And yet, the way healthcare is being administered will have to change dramatically. “It’s going to become much more mobile, less centralised and less dependent on big hospitals for chronic disease management and so we’ll have to work out ways how we deliver healthcare where people are.” The fact that SA already has one of the oldest populations in the country could give this jurisdiction an advantage. “The state is already starting to understand that it needs to focus resources and attention on how we live in SA moving forward with a large proportion of elderly individuals,” Nicholls says. He believes several aspects of health will improve significantly by 2050, with new jobs being created as a result:

IMPROVED imaging will enable us to visualise the human body in greater detail.

THE ability to collect “big data” will enable us to predict epidemics.

GENETIC testing will become more affordable.

THE way a person is diagnosed and treated will be increasingly personalised.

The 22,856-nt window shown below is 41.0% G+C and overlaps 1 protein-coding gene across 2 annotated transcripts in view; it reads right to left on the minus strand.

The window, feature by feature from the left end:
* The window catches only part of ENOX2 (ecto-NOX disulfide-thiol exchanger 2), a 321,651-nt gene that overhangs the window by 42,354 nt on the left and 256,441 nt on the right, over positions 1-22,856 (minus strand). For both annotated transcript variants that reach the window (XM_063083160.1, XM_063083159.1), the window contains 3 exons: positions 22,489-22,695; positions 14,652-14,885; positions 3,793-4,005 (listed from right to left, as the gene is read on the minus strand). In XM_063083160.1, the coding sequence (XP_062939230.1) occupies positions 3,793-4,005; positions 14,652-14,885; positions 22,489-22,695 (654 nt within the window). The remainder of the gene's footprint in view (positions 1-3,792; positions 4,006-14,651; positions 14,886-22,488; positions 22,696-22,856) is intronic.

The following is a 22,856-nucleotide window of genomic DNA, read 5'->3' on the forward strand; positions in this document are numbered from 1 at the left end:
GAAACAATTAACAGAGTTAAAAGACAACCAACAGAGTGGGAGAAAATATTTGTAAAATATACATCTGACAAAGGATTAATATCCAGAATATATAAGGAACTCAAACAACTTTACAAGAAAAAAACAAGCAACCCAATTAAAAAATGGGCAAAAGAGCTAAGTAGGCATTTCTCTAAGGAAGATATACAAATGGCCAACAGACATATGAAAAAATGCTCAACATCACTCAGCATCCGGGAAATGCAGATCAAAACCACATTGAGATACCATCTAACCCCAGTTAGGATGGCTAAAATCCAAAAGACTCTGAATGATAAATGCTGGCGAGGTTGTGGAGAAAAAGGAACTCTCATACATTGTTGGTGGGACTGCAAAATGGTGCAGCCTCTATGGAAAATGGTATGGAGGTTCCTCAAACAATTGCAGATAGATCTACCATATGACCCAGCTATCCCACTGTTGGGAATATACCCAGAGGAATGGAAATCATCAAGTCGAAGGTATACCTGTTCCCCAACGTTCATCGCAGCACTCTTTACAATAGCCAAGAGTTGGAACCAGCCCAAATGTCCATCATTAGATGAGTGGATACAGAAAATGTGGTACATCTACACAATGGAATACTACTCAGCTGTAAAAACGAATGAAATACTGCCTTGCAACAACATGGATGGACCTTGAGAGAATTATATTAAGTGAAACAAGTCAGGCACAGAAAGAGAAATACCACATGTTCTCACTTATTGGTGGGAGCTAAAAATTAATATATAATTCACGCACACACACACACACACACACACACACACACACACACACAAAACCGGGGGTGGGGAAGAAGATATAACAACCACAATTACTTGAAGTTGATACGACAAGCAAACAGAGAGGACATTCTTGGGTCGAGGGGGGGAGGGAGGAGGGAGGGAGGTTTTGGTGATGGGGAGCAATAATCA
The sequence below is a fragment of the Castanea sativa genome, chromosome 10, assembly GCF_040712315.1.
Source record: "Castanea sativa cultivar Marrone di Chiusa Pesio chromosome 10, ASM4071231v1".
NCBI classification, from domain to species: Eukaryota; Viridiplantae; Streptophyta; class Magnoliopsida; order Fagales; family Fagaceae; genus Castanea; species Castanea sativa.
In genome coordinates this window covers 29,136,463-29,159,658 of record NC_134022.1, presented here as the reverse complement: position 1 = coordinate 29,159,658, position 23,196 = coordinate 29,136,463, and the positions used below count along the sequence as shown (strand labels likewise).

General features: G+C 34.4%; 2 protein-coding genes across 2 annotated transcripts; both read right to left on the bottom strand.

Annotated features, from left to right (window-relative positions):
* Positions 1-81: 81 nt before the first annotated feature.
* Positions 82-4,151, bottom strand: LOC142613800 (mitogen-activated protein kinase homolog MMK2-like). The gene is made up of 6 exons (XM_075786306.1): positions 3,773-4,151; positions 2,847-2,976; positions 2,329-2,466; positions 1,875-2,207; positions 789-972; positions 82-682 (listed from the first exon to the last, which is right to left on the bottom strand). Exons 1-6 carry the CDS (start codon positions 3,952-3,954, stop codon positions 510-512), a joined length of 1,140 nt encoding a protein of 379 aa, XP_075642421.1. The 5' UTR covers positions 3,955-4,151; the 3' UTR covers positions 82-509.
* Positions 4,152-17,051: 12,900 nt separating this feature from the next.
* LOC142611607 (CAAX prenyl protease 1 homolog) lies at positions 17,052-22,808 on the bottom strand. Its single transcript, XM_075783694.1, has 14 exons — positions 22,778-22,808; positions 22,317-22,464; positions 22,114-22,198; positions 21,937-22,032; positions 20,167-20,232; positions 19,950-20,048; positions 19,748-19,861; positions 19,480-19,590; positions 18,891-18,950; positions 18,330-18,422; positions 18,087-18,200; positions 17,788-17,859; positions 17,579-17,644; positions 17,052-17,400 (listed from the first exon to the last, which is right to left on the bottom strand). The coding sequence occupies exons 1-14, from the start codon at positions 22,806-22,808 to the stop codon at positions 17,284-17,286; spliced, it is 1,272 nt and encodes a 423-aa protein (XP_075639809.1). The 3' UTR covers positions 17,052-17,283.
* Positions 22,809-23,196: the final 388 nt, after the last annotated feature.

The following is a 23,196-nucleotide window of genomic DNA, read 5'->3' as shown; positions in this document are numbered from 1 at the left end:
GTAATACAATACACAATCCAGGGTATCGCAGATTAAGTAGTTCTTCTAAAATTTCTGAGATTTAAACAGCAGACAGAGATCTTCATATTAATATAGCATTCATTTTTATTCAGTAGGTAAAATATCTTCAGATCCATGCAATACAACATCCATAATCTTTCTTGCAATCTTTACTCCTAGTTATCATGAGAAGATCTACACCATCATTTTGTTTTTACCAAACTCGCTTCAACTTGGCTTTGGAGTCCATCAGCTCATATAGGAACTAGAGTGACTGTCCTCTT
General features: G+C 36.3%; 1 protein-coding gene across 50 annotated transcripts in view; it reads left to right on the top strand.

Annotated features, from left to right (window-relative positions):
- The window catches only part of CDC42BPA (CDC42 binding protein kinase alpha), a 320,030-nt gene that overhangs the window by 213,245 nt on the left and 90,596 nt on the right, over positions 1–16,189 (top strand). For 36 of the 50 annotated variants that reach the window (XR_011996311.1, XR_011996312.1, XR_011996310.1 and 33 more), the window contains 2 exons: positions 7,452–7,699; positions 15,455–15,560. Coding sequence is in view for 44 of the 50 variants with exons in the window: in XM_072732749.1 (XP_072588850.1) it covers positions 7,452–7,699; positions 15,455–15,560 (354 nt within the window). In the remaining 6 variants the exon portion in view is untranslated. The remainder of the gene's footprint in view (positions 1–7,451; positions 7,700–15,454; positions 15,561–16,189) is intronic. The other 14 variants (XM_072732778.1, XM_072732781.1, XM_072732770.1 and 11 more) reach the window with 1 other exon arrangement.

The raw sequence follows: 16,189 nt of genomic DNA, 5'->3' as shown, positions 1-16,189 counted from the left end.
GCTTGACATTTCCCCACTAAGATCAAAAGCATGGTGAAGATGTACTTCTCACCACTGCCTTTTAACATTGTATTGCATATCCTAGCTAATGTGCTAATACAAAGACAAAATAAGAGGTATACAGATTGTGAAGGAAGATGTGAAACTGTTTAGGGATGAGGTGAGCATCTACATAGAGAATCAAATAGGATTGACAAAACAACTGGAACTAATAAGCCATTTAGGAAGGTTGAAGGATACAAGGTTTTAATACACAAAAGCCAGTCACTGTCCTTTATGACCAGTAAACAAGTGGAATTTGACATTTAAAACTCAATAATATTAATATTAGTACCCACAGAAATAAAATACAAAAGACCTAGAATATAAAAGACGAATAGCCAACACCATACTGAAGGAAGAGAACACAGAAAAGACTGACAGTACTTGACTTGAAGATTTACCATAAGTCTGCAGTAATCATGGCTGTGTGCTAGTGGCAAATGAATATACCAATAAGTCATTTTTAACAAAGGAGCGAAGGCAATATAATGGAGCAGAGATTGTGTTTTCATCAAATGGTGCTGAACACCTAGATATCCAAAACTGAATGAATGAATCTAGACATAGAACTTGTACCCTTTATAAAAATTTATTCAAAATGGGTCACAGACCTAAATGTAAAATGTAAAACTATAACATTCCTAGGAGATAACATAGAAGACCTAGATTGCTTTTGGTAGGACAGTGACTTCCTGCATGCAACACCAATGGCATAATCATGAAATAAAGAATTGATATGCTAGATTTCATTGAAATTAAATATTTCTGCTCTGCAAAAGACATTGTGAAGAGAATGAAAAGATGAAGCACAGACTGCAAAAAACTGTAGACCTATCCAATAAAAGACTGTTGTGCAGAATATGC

Professor Nicholls says disease prevention and finding effective treatments will be the focus of the future. “We need to find effective ways to treat our patients but we need to do it without breaking the bank,” he says.

Miselowski predicts much of the job creation will be in the health sector in 2050. He deduces that nanomedics will be able to manipulate, change and cure the human body from the inside and surgeons will increasingly use robots to operate. People will carry an internal device that allows authorities to constantly monitor their wellbeing, and diseases, such as Alzheimer’s and cancer, will be better understood.

But it’s also in the aged care and nursing sector that humans, not machines, will play a lasting role. “We’re herd animals. We’re community oriented. We like to interact with other people, it’s hardwired into our DNA,” Miselowski says. “There are a lot of human interaction jobs that will continue to be part of our landscape but the tools they use and the way that they do it will not in any way, shape or form be how they’re doing it today.”

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Eye on the Future - Aug 7, 2017 | All, Health, Horizon Trends, Technology, Work